The Large Aircraft Security Program wasn’t the only regulation the TSA tried to force on GA this year. The agency released Security Directive 8F to airport operators without any input from or forewarning to the GA industry. The directive required based and transient pilots to submit to background checks and obtain security badges in order to maintain access to certain air carrier airports. AOPA met with the TSA numerous times to mitigate the directive, and the agency ultimately issued a second version, Security Directive 8G, which lessened the regulations on transient pilots who fly into commercial-service airports. Transient pilots do not need to get an airport badge or submit to a background check. However, they must remain close to their aircraft, leaving it only to walk to and from the fixed-base operator, service provider, or airport exit.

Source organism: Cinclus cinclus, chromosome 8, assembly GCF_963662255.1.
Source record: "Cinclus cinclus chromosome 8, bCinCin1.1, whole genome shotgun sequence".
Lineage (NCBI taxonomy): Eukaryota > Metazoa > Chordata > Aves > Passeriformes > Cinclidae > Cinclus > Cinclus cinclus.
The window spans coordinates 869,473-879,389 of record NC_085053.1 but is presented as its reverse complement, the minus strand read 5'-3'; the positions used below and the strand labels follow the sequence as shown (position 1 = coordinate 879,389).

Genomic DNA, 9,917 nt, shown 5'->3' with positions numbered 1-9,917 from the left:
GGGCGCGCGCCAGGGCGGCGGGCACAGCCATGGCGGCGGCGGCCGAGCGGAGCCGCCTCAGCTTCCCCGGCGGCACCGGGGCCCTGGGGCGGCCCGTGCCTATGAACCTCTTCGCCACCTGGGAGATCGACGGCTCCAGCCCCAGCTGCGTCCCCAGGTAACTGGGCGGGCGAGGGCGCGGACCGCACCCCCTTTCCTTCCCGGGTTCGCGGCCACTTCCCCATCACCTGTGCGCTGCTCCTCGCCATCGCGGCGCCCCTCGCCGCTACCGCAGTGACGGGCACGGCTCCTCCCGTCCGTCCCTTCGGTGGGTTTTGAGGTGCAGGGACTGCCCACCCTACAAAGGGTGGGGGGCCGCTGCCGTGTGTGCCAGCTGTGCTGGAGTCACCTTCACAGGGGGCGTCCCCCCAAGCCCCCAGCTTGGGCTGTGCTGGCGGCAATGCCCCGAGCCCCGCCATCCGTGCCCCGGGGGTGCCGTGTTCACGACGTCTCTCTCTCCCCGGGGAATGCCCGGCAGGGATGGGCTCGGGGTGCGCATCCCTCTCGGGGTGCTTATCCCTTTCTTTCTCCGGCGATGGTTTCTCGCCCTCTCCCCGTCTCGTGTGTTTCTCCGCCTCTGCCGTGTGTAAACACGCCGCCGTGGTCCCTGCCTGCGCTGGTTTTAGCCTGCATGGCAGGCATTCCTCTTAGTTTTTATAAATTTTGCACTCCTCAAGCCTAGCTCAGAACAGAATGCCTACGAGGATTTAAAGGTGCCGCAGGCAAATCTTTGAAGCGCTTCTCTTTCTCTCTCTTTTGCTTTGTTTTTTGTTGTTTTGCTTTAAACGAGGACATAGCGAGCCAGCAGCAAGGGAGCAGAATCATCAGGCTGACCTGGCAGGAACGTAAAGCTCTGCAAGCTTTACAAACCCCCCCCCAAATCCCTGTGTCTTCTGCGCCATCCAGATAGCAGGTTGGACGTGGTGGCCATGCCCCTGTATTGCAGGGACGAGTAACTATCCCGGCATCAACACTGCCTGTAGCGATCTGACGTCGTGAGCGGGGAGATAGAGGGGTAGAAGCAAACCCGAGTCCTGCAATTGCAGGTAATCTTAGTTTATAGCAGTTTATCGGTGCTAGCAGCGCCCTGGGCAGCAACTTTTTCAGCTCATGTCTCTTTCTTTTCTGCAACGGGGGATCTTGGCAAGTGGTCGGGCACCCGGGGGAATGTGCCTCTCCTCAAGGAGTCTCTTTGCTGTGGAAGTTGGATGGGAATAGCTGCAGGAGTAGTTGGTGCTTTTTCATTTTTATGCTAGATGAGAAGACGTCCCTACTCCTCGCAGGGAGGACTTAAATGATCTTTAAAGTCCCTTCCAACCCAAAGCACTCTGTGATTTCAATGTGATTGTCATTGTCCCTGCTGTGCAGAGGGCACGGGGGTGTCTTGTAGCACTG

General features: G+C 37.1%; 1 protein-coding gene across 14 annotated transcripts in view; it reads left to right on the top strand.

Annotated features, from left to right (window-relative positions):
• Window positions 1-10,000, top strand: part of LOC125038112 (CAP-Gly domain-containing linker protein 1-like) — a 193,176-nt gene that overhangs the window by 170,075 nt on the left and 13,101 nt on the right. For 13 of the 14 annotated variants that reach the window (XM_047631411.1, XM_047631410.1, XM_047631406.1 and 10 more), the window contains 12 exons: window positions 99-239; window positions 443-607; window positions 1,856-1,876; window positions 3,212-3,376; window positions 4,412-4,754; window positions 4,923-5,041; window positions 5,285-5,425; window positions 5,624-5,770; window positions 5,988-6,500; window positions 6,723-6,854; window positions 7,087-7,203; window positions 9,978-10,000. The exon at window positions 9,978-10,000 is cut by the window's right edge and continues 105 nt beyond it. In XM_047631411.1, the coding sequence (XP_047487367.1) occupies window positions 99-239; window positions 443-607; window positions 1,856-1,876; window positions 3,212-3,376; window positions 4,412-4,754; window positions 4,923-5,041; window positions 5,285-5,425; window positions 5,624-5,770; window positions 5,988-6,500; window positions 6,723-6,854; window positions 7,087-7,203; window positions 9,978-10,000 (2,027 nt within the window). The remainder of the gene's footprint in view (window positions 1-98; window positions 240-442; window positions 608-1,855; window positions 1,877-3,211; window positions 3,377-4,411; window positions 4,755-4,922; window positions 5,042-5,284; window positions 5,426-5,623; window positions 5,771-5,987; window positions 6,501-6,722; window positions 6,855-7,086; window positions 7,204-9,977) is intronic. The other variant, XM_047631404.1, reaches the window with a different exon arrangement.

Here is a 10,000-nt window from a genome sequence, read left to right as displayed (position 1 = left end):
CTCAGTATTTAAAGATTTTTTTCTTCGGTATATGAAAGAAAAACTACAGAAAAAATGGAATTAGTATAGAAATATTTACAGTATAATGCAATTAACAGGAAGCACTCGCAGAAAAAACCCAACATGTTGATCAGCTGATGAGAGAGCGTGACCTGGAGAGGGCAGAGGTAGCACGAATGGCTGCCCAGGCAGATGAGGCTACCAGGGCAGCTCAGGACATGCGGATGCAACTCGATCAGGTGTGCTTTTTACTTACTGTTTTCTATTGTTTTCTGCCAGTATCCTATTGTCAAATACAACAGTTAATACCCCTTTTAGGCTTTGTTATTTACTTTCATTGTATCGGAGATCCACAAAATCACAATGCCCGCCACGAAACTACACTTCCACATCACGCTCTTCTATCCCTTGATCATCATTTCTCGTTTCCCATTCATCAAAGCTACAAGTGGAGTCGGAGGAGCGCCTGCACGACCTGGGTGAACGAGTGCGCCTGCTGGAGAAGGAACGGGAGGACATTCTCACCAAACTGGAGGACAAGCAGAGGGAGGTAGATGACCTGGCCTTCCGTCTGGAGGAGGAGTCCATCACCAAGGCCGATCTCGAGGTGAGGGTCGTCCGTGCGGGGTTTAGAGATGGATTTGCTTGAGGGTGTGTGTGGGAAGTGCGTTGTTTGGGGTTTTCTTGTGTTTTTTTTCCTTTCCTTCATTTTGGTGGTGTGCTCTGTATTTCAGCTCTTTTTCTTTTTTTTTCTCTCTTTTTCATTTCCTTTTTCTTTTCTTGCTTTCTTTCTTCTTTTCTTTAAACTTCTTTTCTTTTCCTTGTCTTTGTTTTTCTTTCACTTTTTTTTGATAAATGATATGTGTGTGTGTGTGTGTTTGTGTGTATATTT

In the wake of the backlash created by the security directives, Congress stepped in to try to limit the TSA’s authority to issue the directives without notice or public input. In September, Reps. John Mica (R-Fla.), Tom Petri (R-Wis.), Allen Boyd (D-Fla.), Vernon Ehlers (R-Mich.), and Sam Graves (R-Mo.) introduced an amendment to the TSA authorization that passed the House in June that would clarify that security directives can be issued in order to respond to an imminent threat of finite duration. However, directives that would remain in effect for more than 90 days would require revision after 90 days, and any directive that would be in effect for more than 180 days would be required to go through the public rulemaking process.
Pilots proved that when government agencies consider pilots’ input and create a system based on users’ needs, it can work. Within the first year Customs and Border Protection’s implementation of its Electronic Advance Passenger Information System (eAPIS), pilots successfully used the system and flew across U.S. borders without a single fine being levied (fines can range from $5,000 to $10,000).